Health Highlights: March 17, 2004

Major League Baseball Bans New Steroid Electric Heaters Recalled as Shock Hazards Mixed Reviews for U.S. Mad Cow Testing Plan Las Vegas Hotel Guests Catch Contagious Stomach Virus FDA Advisers Study Temporary Artificial Heart

Here are some of the latest health and medical news developments, compiled by editors of HealthDay:

Major League Baseball Bans New Steroid

Major League Baseball has banned the recently uncovered steroid THG, which is at the heart of a scandal involving a San Francisco Bay Area supplement laboratory, the Associated Press reports.

Though the drug may have been used for some time, baseball and other sports didn't know about THG (tetrahydrogestrinone) until last October, so drug testing had been unable to detect it. The U.S. Food and Drug Administration has since classified the substance as an illegal drug that can't be sold in the United States.

The personal trainer of San Francisco Giants slugger Barry Bonds is among four men who have been indicted on charges of illegally supplying players with the performance-enhancing drug, produced by the Bay Area Laboratory Co-Operative (BALCO). Bonds and fellow pro baseball players Jason Giambi and Gary Sheffield, both with the New York Yankees, have been called before a grand jury to testify on the matter. The trio has denied using illegal steroids, the AP reports.

Anabolic steroids are lab-created versions of the male hormone testosterone. Some forms are approved by the FDA as prescription-only drugs to treat certain diseases and conditions.

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Electric Heaters Recalled as Shock Hazards

About 150,000 electric heaters are being recalled because they may contain loose wires that could pose a serious risk of electric shock to consumers, the U.S. Consumer Product Safety Commission says.

The "Sun-Sational" brand heaters were sold at Sam's Clubs and other retailers nationwide from August 1996 to February 2004 for between $30 and $40. The products have a metallic gray heating element, white base, and red control knobs. A label at the base reads "SUN-Sational" and "Warning: Risk of Fire."

The heater's maker, Lakewood Engineering & Manufacturing Co. of Chicago, says consumers should stop using the product immediately, and contact the company for a free repair or replacement. For more information, call 1-888-858-3506.

recalled heater

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Mixed Reviews for U.S. Mad Cow Testing Plan

Mixed responses are greeting this week's announcement that the U.S. Agriculture Department plans to sharply increase testing for mad cow disease.

The plan proposes testing half of the nation's 446,000 "downer" cows, along with 20,000 older, apparently healthy cows at slaughter. A downer cow is an animal that cannot walk or that shows signs of nervous system disorders. Downer cows are deemed to have a higher risk of mad cow disease.

The goal of the new plan is to reassure consumers, the meat industry, and trading-partner countries that cows in the United States are being properly tested for mad cow, The New York Times reports.

Some experts in risk analysis praised the plan, saying it's an excellent method of assessing potential problems. But the plan failed to impress some consumer groups and trading partners.

Japan, for example, says it will continue its ban on American beef until every cow slaughtered in the United States is tested for mad cow. The Organic Consumers Association, based in Little Marais, Minn., also says the new plan doesn't go far enough.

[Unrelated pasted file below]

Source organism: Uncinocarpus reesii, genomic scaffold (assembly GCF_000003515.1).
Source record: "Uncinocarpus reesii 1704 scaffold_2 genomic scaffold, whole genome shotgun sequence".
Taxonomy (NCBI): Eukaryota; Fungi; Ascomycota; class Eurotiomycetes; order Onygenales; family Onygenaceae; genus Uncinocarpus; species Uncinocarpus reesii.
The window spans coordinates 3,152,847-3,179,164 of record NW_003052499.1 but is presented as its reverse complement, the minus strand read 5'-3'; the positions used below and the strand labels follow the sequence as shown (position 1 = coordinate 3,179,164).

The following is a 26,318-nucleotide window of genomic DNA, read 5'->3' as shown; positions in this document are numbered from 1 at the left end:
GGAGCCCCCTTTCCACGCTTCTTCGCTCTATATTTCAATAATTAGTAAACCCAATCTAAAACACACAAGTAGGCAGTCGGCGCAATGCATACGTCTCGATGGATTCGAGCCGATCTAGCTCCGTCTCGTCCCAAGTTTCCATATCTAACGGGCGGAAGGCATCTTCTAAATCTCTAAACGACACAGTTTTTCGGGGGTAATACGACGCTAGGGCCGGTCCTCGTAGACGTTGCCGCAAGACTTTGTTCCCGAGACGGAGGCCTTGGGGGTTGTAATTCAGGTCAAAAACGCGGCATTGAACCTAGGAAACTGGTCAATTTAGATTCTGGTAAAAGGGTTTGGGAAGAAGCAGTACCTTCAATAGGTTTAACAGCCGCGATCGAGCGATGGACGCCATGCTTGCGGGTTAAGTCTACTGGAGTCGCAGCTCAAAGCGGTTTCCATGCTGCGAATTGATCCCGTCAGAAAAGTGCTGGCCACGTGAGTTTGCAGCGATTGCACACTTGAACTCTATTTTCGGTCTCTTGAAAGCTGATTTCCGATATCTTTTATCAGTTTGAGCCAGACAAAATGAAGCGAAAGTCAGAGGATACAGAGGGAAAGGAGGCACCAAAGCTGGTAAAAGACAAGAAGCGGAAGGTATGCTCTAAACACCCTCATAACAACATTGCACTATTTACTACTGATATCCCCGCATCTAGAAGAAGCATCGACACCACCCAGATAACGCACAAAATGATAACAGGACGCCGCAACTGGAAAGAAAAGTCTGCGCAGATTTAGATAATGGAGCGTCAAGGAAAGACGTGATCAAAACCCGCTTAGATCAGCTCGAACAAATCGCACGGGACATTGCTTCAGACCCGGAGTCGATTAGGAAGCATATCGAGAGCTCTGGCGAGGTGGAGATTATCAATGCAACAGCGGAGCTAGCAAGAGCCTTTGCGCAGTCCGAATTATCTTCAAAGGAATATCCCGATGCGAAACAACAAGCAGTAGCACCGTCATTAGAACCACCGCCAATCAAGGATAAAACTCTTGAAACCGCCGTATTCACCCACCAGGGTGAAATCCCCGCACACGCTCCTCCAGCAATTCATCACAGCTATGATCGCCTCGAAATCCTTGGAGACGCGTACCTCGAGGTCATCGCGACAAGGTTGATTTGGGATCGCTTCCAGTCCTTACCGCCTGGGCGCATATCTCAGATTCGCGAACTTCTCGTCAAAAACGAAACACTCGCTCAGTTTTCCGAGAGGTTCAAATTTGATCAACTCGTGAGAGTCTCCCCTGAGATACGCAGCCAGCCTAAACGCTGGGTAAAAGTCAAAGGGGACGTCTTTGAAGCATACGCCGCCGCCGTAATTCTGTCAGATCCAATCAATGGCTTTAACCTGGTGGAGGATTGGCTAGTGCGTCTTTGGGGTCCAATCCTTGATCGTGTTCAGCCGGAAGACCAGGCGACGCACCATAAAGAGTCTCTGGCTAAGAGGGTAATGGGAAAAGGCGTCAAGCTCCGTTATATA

Last December, the first and only case of mad cow disease in the United States was discovered in a Holstein in Washington state. The animal had been imported from a cattle farm in Alberta, Canada.

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Las Vegas Hotel Guests Catch Contagious Stomach Virus

More than 1,100 people have become sick after catching the highly contagious Norwalk-like virus while staying in downtown Las Vegas hotels during the past four months.

The city's downtown hotels are trying to contain the virus by stepping up their sanitation efforts. Most of the people who've contracted the Norwalk virus are Hawaii residents who stayed at Boyd Gaming Corp. hotels in downtown Las Vegas, the Associated Press reports.

The virus, which is spread through food, water, and close contact with infected people or things touched by infected people, can cause stomach pain, diarrhea, and vomiting for 24 to 48 hours.

Health officials say the number of reported new cases seems to be declining. As of Monday, the total number of reported cases was 1,174.

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FDA Advisers Study Temporary Artificial Heart

U.S. Food and Drug Administration advisers are to discuss today whether a temporary artificial heart works well enough to be approved for sale in the United States.

The CardioWest Total Artificial Heart is being promoted by manufacturer SynCardia Systems Inc. as a way to help keep congestive heart failure patients alive long enough to receive a heart transplant, the Associated Press reports.

The CardioWest is essentially the same as the device used 22 years ago in Barney Clark, the first recipient of a permanent artificial heart. The device, then called the Jarvik-7, kept Clark alive for 112 days.

In a study, 79 percent of 81 patients receiving the CardioWest lived long enough to undergo a heart transplant.

But FDA experts say the study was done in a way that makes it impossible to adequately compare the patients who received the CardioWest with those who didn't. That makes it more difficult to assess the effectiveness of the device, the experts say.

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